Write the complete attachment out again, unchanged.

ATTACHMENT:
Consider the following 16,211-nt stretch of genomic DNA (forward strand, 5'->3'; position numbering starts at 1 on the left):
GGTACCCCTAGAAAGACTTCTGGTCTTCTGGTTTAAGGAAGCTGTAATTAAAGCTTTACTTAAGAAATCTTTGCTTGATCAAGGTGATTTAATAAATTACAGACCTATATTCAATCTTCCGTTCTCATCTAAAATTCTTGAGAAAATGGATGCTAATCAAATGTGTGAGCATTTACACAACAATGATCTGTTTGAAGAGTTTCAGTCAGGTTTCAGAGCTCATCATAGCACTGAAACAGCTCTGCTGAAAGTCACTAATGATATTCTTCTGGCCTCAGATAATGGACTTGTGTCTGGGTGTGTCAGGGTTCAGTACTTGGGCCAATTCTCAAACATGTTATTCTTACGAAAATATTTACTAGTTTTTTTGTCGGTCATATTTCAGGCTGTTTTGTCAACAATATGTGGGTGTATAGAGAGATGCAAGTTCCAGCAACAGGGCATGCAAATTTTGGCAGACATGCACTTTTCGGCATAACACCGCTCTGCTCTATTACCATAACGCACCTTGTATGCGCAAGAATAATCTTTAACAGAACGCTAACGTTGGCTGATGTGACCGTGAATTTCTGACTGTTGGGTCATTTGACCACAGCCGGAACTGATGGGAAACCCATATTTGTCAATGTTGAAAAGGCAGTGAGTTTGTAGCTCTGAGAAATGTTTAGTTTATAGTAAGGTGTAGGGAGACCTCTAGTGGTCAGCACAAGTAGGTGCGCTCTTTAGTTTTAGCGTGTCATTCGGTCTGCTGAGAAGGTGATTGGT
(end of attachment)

Consider the following 16,211-nt stretch of genomic DNA (forward strand, 5'->3'; position numbering starts at 1 on the left):
GGTACCCCTAGAAAGACTTCTGGTCTTCTGGTTTAAGGAAGCTGTAATTAAAGCTTTACTTAAGAAATCTTTGCTTGATCAAGGTGATTTAATAAATTACAGACCTATATTCAATCTTCCGTTCTCATCTAAAATTCTTGAGAAAATGGATGCTAATCAAATGTGTGAGCATTTACACAACAATGATCTGTTTGAAGAGTTTCAGTCAGGTTTCAGAGCTCATCATAGCACTGAAACAGCTCTGCTGAAAGTCACTAATGATATTCTTCTGGCCTCAGATAATGGACTTGTGTCTGGGTGTGTCAGGGTTCAGTACTTGGGCCAATTCTCAAACATGTTATTCTTACGAAAATATTTACTAGTTTTTTTGTCGGTCATATTTCAGGCTGTTTTGTCAACAATATGTGGGTGTATAGAGAGATGCAAGTTCCAGCAACAGGGCATGCAAATTTTGGCAGACATGCACTTTTCGGCATAACACCGCTCTGCTCTATTACCATAACGCACCTTGTATGCGCAAGAATAATCTTTAACAGAACGCTAACGTTGGCTGATGTGACCGTGAATTTCTGACTGTTGGGTCATTTGACCACAGCCGGAACTGATGGGAAACCCATATTTGTCAATGTTGAAAAGGCAGTGAGTTTGTAGCTCTGAGAAATGTTTAGTTTATAGTAAGGTGTAGGGAGACCTCTAGTGGTCAGCACAAGTAGGTGCGCTCTTTAGTTTTAGCGTGTCATTCGGTCTGCTGAGAAGGTGATTGGT